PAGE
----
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Speaking to the Soul: So Very Proudly

Speaking to the Soul: So Very Proudly

Week of 6 Easter, Year Two

[Go to Mission St Clare for an online version of the Daily Office including today’s scripture readings.]

Today’s Readings for the Daily Office:

Psalms 85, 86 (morning) // 91, 92 (evening)

1 Samuel 2:1-10

Ephesians 2:1-10

Matthew 7:22-27

The day after the Indiana primary results came in, my husband happened to be traveling to Canada for a conference. We planned for him to joke with the border control agent and claim that he was entering the country to escape American politics. However, the particular border control agent he met was too stern-faced for joking. And indeed, there’s really nothing to laugh about.

In today’s first reading, Hannah sings a song of victory, and I will hope and pray (and fight and sweat) so that I can raise my voice with hers this November. I can’t wait to say, “Talk no more so very proudly, let not arrogance come from your mouth.” And, I confess, I might indulge in a triumphant round of “My mouth derides my enemies, because I rejoice in my victory.”

No, I don’t think that Biblical or spiritual contests between good and evil, between God’s people and their enemies, map very precisely onto contemporary electoral politics. Rather, Biblical voices proclaim the broader victory of fragile humanity over brutal weapons, of human satiety and flourishing over hunger and barrenness, of grinding poverty over the power of wealth.

Yet Hannah doesn’t actually speak in these abstract terms. Instead, she sings about people. She celebrates victory over specific types of people: the proud, the arrogant, the mighty, the rich. Oh Lord, grant your people this victory, and let us lift our song with hers.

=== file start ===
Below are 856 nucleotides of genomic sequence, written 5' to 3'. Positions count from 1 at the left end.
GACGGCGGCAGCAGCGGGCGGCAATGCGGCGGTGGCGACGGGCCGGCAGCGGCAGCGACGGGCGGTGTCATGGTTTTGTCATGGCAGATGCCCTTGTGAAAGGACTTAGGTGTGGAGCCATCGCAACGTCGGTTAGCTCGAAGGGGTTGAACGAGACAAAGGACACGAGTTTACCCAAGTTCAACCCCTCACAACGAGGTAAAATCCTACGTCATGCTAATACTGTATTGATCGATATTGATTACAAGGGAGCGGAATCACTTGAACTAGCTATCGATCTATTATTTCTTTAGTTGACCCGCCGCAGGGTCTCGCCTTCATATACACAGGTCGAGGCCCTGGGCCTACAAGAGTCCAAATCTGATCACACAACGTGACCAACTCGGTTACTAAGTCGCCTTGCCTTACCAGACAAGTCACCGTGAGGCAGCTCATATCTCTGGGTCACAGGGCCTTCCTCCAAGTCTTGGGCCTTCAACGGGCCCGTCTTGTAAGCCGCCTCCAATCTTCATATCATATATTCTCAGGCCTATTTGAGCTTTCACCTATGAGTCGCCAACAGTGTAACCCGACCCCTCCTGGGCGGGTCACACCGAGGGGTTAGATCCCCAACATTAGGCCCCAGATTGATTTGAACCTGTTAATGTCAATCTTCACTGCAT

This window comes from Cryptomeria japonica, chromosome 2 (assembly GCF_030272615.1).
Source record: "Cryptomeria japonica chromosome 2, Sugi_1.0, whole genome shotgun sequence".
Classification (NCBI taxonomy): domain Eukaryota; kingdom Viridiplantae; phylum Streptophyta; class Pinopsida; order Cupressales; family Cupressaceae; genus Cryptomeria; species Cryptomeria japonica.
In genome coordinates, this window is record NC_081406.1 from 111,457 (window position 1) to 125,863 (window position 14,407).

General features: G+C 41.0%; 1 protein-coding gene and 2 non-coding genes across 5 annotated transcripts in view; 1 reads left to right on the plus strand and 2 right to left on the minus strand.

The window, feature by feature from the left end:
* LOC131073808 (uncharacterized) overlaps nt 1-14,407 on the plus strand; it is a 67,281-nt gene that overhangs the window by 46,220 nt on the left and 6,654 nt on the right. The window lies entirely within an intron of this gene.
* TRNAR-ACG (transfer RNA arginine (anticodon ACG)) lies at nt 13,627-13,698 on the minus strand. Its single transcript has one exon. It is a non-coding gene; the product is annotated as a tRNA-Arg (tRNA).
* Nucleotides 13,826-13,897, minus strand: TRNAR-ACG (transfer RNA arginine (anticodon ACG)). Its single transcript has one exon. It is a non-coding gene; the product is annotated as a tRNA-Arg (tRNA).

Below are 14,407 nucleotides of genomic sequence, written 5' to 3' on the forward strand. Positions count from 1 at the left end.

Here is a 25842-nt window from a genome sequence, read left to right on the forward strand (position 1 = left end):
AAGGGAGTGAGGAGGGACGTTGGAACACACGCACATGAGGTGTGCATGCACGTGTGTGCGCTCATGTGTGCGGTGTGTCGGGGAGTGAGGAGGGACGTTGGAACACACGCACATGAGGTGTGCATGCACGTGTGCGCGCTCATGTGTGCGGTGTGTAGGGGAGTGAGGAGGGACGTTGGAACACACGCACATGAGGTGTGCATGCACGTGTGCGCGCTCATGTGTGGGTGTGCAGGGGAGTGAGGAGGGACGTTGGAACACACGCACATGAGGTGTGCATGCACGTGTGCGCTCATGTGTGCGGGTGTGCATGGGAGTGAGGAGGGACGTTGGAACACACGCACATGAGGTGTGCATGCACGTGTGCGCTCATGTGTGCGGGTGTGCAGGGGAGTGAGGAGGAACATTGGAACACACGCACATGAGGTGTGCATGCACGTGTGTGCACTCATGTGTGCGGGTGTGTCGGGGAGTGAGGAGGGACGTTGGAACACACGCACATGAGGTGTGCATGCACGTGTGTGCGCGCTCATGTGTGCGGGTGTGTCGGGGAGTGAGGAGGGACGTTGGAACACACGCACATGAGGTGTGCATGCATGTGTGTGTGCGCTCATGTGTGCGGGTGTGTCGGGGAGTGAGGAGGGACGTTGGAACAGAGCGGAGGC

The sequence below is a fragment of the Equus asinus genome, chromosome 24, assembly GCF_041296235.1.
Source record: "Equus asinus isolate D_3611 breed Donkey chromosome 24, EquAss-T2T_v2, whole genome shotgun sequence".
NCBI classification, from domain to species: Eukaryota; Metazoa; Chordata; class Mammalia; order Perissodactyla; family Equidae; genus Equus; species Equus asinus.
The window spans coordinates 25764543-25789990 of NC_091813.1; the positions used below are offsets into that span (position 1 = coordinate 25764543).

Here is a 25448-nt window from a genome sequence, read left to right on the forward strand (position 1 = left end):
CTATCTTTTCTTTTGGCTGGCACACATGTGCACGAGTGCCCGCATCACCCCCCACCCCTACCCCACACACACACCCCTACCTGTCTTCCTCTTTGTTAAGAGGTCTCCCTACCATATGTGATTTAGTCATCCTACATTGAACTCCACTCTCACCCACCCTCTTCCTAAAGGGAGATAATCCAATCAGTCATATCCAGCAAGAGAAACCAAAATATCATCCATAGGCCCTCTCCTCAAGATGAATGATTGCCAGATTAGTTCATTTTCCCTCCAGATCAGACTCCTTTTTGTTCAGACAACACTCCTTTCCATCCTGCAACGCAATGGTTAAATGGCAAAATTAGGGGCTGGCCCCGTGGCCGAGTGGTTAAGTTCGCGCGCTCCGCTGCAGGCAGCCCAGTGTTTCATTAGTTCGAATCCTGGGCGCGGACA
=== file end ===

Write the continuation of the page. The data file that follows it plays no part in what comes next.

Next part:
Lora Walsh blogs about taking risks and seeking grace at A Daily Scandal. She serves as Priest Associate of Grace Episcopal Church in Siloam Springs and assists with adult formation and campus ministry at St. Paul’s in Fayetteville, Arkansas.

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Lexiann Grant

I tried not to comment but can't refrain. I came to this column for spiritual sustenance & got someone's political views instead...which set my day off wrong instead of focused on G-d (& applying spiritual direction to all things in my life). And, worst of all the writer tried to use scripture as the basis for her politics,which, some theological circles might call taking the Lord's name in vain. Pls have your political views, let your spirituality guide them, but Not Here.

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JC Fisher

Lexiann, did you not read the last two paragraphs? (They're the opposite of "someone’s political views")

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Lora Walsh

Just as you couldn't refrain from commenting, I couldn't refrain from writing this post, although I did hesitate. I feel much too strongly that arrogance, pride, might, and wealth--embodied by many candidates--are enemies to the souls and well-being of too many people for me to be silent. I do find that the Scriptures help me give voice to themes that correlate with my political views, but, as I say in paragraph three, they don't always give clear guidance in terms of voting. Sometimes, though, they do . . . and I think it's worth mentioning that the Scriptures themselves often have political agendas of their own (bolstering David's dynasty, for example).

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David Streever

What about this is too political? Didn't Jesus talk about helping others in poverty, regardless of our jobs? Didn't Jesus talk about peace and love between all people? We can be politicians or bankers or farmers or merchants; we all need to help the poor. We all need to love our neighbors. We all need to be reminded that Jesus didn't talk to us purely about our own self-interest but also about our duty to love our neighbors as ourselves.

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